Maybe on some level, the Legionnaires can sense that Don was holding back, because when their money jar is raided, they’re quick to turn on the man who, hours earlier, joined them in a rousing chorus of “Over There.” Jerry bristles with disgust as he says, “You threw all that money around because you knew you could get it back.” Anyone who shows up in this town with that much cash must be some sort of con artist, they figure, and they’re not altogether wrong. Don argues with them, but he also regards their attacks with some resignation, as if he feels he deserves the punishment on some level. His face wears the same expression of defeat in this scene as it does in the dream that opens the episode. Don knew they’d catch up to him eventually.
The angry vets take Don’s car as collateral, and Floyd sneers that it’s “probably stolen.” This is true in the sense that all of Don’s life is stolen from the officer he killed with the drop of a lighter. His original theft has doomed Don to a life tainted by falseness—an existence where any desire to connect with another human being has to compete against Don’s greater need to conceal himself.
Having lived in that fearful limbo for decades now, Don is adamant when he tells Andy, “This is a big crime, stealing these people’s money. If you keep it, you’ll have to become somebody else.” And such a life, Don says from experience, is “not what you think it is.” From the moment that Andy reveals his hustling ways—by wheedling an extra sawbuck out of Don for a bottle of booze—Don sees himself in the kid. He makes awkward fatherly gestures, correcting Andy’s grammar on a couple of occasions. He doesn’t exactly like Andy, but he wants to make him better, and that’s about how Don feels about Don, too. In an episode and a season where he has encountered so many ghosts from his life as Don Draper, it’s fitting that he finally comes face-to-face with an avatar of his former self, before the lies began. His advice is to choose a different route.
In this episode’s other storylines (which I’ll cover shortly), the notion of being “scared” comes up a lot. Henry complains about the doctor scaring Betty with a cancer diagnosis. Betty apologizes to Sally for Henry’s behavior, saying he shouldn’t have told her that she’d soon be motherless. And when Pete shows up on her doorstep in the middle of the night with big news, Trudy says, “You’re scaring me. Please, what is it?” In each case, these characters are scared by news of their future.
Don stands apart: He is scared by what came before. He deplores his past but is doomed to be the product of it. So he’s progressively erasing himself. He’s already left his marriage, his family, his home, his job. Now he gives his car keys to Andy, because the encounter with the surly Legionnaires demonstrated that the car, despite its promise of liberation, just provides another way for him to be tied down. The final shot shows Don alone on the roadside with nothing but cash and a bag of clothes. He smiles with relief. His disappearing act is nearly complete. All that remains to vanish is himself. Then they’ll never catch up to him.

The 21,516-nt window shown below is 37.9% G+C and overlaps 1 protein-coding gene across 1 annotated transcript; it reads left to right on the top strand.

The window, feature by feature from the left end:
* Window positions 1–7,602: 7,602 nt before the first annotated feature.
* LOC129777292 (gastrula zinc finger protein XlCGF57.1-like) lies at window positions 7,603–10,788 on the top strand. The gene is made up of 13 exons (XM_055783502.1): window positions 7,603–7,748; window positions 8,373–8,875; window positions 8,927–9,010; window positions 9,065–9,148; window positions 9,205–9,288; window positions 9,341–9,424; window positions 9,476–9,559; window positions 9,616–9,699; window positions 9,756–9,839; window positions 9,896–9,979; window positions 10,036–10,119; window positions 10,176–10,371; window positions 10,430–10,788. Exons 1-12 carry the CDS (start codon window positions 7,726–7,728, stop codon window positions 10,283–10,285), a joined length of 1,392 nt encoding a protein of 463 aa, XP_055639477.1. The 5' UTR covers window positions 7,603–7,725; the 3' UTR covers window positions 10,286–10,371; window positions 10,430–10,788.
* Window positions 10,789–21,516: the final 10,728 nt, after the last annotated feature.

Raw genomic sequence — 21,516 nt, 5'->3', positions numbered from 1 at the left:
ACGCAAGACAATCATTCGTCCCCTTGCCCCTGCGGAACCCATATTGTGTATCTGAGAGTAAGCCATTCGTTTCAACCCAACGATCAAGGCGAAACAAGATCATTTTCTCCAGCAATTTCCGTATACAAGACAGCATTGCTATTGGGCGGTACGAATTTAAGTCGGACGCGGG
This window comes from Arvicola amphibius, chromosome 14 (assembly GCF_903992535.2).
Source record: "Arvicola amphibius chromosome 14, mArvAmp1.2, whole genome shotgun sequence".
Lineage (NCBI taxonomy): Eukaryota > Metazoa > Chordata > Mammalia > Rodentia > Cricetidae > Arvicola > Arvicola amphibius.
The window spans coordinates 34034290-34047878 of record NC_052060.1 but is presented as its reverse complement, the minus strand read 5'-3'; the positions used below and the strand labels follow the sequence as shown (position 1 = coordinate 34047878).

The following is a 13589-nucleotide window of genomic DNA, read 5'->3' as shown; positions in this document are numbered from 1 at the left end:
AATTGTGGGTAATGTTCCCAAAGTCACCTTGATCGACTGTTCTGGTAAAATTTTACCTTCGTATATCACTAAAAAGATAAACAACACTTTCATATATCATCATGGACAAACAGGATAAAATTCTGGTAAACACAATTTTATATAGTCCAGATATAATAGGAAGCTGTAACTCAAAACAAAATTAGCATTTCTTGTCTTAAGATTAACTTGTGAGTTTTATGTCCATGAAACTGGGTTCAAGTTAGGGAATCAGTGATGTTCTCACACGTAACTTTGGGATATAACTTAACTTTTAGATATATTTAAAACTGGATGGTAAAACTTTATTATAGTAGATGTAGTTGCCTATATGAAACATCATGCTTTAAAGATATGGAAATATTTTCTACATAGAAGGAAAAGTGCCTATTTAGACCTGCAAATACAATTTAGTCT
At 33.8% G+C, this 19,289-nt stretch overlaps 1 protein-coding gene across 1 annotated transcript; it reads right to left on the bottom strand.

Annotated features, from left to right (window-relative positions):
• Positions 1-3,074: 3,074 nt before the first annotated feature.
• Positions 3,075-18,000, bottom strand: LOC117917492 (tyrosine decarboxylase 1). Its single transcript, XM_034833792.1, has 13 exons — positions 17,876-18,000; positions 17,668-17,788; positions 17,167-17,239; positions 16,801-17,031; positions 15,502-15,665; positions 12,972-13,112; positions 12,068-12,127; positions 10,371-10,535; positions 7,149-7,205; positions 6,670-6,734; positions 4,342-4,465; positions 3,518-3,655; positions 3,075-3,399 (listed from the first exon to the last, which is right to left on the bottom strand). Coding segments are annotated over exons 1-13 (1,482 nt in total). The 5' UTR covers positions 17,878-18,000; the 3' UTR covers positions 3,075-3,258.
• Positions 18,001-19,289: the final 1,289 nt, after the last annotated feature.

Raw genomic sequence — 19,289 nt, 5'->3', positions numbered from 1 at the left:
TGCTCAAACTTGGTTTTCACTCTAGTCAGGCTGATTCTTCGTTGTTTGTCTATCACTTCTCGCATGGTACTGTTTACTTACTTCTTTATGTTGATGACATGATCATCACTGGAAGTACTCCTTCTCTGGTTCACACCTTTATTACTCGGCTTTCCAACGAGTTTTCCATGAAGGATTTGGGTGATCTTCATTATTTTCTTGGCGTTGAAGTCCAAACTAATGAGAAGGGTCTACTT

While Don Draper methodically removes himself from the picture, Betty Francis also chooses to let herself fade to black. We first see Betty in “The Milk And Honey Route” pausing amid a difficult climb up the stairs to reassure a college kid that she is indeed a student. Her face lights up with youthful pride as she says it. With her psychology studies, Betty is taking another crack at her own youth to see what might have happened if she had made different choices. But she can’t even make it to the top of the stairwell, an ominous indication that life isn’t going to give her that second chance.
Betty’s story turns from optimism to darkness with alarming speed. It feels like one minute she’s ensconced in a glow of rejuvenation, and the next she’s being called Mrs. Robinson by a bunch of college kids who can see her age. Then comes the cancer verdict. Betty bypasses the cliched stages of grief, skipping straight to acceptance. She even reaches for her cigarettes outside the hospital, a tacit admission that her lungs are a lost cause.
Henry snatches the pack away from her. He rages against the prognosis, frantically calculating which strings he can pull to cheat Betty’s death for as long as possible. One doctor characterizes Betty’s metastatic tumors as “aggressive and advanced,” language that Henry echoes later after he finds a surgeon in Bethesda whose approach is “very aggressive.” Betty isn’t interested in spending her final days as the battlefield for a futile war, which only upsets Henry further. He has amassed formidable political power, and he wants to put it to good use, because in his calculus, the powerful don’t accept mortality. “What do you think would happen if Nelson Rockefeller got this?” he asks her. “He would die!” she says, and she’s right. They’re dealing with fate, a force more potent than any Rockefeller.
Henry shocks Sally at school with news of her mother’s diagnosis, and he says he’s there to enlist her help in convincing Betty to seek treatment. That’s true, but there may be a another, subconscious motive at work. When Sally first hears that Betty is sick, she clamps her hands over her ears, which is practically the same thing Henry has been doing. You can imagine that he’s relieved to share his pain with someone who reacts the same way he does—it alleviates his loneliness as he identifies with Sally’s dismay. “It’s okay for you to cry, honey,” Henry says, and he breaks into sobs.